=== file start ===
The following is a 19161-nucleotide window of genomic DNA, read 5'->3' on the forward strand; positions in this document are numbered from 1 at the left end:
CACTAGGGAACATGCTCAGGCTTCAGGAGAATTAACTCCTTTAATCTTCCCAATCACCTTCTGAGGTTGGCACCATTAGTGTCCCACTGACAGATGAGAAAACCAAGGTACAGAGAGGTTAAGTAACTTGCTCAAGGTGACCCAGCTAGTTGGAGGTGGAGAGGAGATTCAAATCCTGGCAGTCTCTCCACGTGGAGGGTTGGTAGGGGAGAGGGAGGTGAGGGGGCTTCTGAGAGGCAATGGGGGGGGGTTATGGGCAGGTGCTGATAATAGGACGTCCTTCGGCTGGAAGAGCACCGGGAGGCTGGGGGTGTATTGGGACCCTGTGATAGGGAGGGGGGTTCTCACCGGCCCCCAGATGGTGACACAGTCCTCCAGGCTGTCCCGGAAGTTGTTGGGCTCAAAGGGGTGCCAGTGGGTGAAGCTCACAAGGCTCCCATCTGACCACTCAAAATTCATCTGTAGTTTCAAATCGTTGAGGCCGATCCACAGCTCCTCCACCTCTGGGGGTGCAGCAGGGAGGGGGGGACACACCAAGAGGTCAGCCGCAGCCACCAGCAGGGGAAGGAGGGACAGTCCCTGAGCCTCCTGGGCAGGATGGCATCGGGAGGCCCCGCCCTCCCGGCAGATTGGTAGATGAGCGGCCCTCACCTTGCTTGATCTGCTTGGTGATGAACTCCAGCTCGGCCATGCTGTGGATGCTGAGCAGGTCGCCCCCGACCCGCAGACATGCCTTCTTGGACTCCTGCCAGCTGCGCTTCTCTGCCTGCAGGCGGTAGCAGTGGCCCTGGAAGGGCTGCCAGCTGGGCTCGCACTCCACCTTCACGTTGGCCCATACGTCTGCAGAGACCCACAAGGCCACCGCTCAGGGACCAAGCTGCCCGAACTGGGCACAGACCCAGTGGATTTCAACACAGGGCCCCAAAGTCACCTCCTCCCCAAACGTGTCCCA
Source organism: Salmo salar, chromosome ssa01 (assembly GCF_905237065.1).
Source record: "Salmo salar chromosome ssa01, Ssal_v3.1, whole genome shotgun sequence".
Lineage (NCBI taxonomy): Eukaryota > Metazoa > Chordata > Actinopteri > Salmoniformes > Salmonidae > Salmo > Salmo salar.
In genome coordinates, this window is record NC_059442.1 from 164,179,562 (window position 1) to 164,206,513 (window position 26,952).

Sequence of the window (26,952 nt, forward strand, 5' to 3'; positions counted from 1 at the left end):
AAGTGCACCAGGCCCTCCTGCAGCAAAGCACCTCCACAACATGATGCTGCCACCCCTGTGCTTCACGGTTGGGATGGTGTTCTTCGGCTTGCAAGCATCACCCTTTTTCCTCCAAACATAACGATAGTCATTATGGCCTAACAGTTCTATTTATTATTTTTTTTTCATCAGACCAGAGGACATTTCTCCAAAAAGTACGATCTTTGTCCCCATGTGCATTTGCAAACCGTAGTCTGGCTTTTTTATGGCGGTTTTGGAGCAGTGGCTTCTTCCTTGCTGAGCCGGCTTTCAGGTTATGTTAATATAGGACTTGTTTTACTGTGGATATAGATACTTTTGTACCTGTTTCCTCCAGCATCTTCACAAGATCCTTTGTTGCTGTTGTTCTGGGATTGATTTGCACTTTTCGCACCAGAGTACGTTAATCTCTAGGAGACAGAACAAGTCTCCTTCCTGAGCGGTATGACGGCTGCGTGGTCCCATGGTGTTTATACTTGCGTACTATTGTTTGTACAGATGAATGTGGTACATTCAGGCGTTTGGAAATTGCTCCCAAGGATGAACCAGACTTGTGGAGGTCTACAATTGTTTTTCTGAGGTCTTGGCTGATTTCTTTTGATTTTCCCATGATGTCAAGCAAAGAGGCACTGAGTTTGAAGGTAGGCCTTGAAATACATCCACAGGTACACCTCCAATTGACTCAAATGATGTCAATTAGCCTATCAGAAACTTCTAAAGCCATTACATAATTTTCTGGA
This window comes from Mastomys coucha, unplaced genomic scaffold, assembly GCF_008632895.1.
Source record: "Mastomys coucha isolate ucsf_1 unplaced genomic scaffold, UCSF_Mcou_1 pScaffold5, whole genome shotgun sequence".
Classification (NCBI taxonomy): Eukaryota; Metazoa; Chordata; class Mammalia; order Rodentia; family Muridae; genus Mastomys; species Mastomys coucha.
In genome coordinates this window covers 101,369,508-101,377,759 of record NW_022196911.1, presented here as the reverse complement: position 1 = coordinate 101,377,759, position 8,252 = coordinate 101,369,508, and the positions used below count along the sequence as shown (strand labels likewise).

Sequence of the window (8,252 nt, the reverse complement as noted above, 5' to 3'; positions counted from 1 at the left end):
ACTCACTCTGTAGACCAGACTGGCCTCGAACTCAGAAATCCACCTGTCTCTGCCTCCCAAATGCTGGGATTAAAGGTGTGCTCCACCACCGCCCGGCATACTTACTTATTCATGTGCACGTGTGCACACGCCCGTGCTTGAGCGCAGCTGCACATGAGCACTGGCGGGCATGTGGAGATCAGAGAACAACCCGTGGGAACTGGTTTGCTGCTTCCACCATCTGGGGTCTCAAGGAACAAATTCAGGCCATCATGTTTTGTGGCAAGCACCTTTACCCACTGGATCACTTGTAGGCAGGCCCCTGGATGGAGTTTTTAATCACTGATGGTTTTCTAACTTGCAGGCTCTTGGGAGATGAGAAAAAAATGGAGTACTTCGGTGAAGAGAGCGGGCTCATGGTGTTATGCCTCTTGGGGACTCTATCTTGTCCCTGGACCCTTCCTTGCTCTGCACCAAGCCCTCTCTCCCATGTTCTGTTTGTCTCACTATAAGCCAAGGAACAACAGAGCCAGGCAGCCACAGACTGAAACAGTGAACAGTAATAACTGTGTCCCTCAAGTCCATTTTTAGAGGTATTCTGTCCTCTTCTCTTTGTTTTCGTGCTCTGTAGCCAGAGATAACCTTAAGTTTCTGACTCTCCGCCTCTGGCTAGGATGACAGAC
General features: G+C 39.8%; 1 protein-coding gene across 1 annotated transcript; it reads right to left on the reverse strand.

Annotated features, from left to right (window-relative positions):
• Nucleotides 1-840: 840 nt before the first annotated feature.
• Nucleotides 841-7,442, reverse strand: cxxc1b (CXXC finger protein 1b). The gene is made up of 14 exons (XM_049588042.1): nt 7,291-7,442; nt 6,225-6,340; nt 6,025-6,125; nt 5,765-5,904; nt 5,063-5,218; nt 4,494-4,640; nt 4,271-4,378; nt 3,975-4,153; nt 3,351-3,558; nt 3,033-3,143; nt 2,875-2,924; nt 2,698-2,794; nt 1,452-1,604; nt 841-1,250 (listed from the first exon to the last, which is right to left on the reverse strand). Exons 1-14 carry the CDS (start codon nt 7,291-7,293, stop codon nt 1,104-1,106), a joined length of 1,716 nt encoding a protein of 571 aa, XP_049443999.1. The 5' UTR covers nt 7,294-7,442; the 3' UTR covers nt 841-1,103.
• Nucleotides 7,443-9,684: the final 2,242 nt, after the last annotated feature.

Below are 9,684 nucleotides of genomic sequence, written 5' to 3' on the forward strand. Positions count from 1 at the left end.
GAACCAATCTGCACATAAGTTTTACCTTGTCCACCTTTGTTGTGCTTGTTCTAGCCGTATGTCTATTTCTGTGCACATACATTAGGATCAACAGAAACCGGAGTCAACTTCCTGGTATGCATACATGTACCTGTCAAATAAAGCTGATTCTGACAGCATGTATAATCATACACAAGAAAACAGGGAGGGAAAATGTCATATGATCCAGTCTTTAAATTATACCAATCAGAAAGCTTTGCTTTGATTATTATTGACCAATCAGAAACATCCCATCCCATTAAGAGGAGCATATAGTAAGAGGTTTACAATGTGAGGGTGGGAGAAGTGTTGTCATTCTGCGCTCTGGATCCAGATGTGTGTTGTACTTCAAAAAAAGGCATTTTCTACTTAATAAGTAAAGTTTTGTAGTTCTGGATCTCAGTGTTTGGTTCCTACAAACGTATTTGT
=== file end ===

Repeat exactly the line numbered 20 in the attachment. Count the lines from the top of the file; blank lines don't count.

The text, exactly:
Below are 9,684 nucleotides of genomic sequence, written 5' to 3' on the forward strand. Positions count from 1 at the left end.